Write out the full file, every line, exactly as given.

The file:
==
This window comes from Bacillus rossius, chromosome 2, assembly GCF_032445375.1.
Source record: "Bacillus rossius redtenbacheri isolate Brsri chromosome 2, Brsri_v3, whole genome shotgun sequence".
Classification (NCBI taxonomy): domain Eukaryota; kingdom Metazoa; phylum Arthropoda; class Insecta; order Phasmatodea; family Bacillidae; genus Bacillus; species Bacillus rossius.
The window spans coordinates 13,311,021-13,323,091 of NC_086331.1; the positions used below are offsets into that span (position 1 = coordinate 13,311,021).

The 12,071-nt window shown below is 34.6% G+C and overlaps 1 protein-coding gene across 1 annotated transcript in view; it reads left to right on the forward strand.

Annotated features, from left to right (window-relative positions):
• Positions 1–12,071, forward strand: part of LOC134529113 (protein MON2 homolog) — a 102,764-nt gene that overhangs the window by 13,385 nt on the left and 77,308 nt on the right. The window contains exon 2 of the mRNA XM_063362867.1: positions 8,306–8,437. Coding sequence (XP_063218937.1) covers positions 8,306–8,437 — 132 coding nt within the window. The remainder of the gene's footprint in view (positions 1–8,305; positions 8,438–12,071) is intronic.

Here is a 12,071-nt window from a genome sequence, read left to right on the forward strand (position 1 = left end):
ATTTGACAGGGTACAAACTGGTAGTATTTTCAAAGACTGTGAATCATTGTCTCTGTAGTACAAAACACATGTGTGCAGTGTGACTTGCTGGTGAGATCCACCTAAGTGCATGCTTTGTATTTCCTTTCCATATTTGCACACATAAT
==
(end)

This window comes from Bacillus rossius, chromosome 2, assembly GCF_032445375.1.
Source record: "Bacillus rossius redtenbacheri isolate Brsri chromosome 2, Brsri_v3, whole genome shotgun sequence".
Classification (NCBI taxonomy): domain Eukaryota; kingdom Metazoa; phylum Arthropoda; class Insecta; order Phasmatodea; family Bacillidae; genus Bacillus; species Bacillus rossius.
The window spans coordinates 13,311,021-13,323,091 of NC_086331.1; the positions used below are offsets into that span (position 1 = coordinate 13,311,021).

The 12,071-nt window shown below is 34.6% G+C and overlaps 1 protein-coding gene across 1 annotated transcript in view; it reads left to right on the forward strand.

Annotated features, from left to right (window-relative positions):
• Positions 1–12,071, forward strand: part of LOC134529113 (protein MON2 homolog) — a 102,764-nt gene that overhangs the window by 13,385 nt on the left and 77,308 nt on the right. The window contains exon 2 of the mRNA XM_063362867.1: positions 8,306–8,437. Coding sequence (XP_063218937.1) covers positions 8,306–8,437 — 132 coding nt within the window. The remainder of the gene's footprint in view (positions 1–8,305; positions 8,438–12,071) is intronic.

Here is a 12,071-nt window from a genome sequence, read left to right on the forward strand (position 1 = left end):
ATTTGACAGGGTACAAACTGGTAGTATTTTCAAAGACTGTGAATCATTGTCTCTGTAGTACAAAACACATGTGTGCAGTGTGACTTGCTGGTGAGATCCACCTAAGTGCATGCTTTGTATTTCCTTTCCATATTTGCACACATAAT